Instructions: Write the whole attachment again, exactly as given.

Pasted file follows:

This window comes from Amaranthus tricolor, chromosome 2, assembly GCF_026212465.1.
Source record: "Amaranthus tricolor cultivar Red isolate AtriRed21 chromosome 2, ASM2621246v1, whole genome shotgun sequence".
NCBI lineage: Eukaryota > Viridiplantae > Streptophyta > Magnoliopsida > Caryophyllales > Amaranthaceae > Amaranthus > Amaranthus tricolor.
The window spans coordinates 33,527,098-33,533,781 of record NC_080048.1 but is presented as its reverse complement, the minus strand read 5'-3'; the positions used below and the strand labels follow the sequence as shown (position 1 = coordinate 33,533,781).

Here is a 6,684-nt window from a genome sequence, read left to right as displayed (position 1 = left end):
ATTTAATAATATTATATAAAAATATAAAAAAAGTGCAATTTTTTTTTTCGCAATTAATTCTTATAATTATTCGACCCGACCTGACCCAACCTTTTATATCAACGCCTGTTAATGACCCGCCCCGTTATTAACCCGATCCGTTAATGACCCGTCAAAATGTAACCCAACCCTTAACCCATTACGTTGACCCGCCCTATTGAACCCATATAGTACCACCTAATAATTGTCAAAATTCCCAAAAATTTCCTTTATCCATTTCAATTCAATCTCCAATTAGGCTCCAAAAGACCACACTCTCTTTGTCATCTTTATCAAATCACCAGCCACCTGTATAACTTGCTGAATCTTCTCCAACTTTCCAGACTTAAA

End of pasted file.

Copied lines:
This window comes from Amaranthus tricolor, chromosome 2, assembly GCF_026212465.1.
Source record: "Amaranthus tricolor cultivar Red isolate AtriRed21 chromosome 2, ASM2621246v1, whole genome shotgun sequence".
NCBI lineage: Eukaryota > Viridiplantae > Streptophyta > Magnoliopsida > Caryophyllales > Amaranthaceae > Amaranthus > Amaranthus tricolor.
The window spans coordinates 33,527,098-33,533,781 of record NC_080048.1 but is presented as its reverse complement, the minus strand read 5'-3'; the positions used below and the strand labels follow the sequence as shown (position 1 = coordinate 33,533,781).

Here is a 6,684-nt window from a genome sequence, read left to right as displayed (position 1 = left end):
ATTTAATAATATTATATAAAAATATAAAAAAAGTGCAATTTTTTTTTTCGCAATTAATTCTTATAATTATTCGACCCGACCTGACCCAACCTTTTATATCAACGCCTGTTAATGACCCGCCCCGTTATTAACCCGATCCGTTAATGACCCGTCAAAATGTAACCCAACCCTTAACCCATTACGTTGACCCGCCCTATTGAACCCATATAGTACCACCTAATAATTGTCAAAATTCCCAAAAATTTCCTTTATCCATTTCAATTCAATCTCCAATTAGGCTCCAAAAGACCACACTCTCTTTGTCATCTTTATCAAATCACCAGCCACCTGTATAACTTGCTGAATCTTCTCCAACTTTCCAGACTTAAA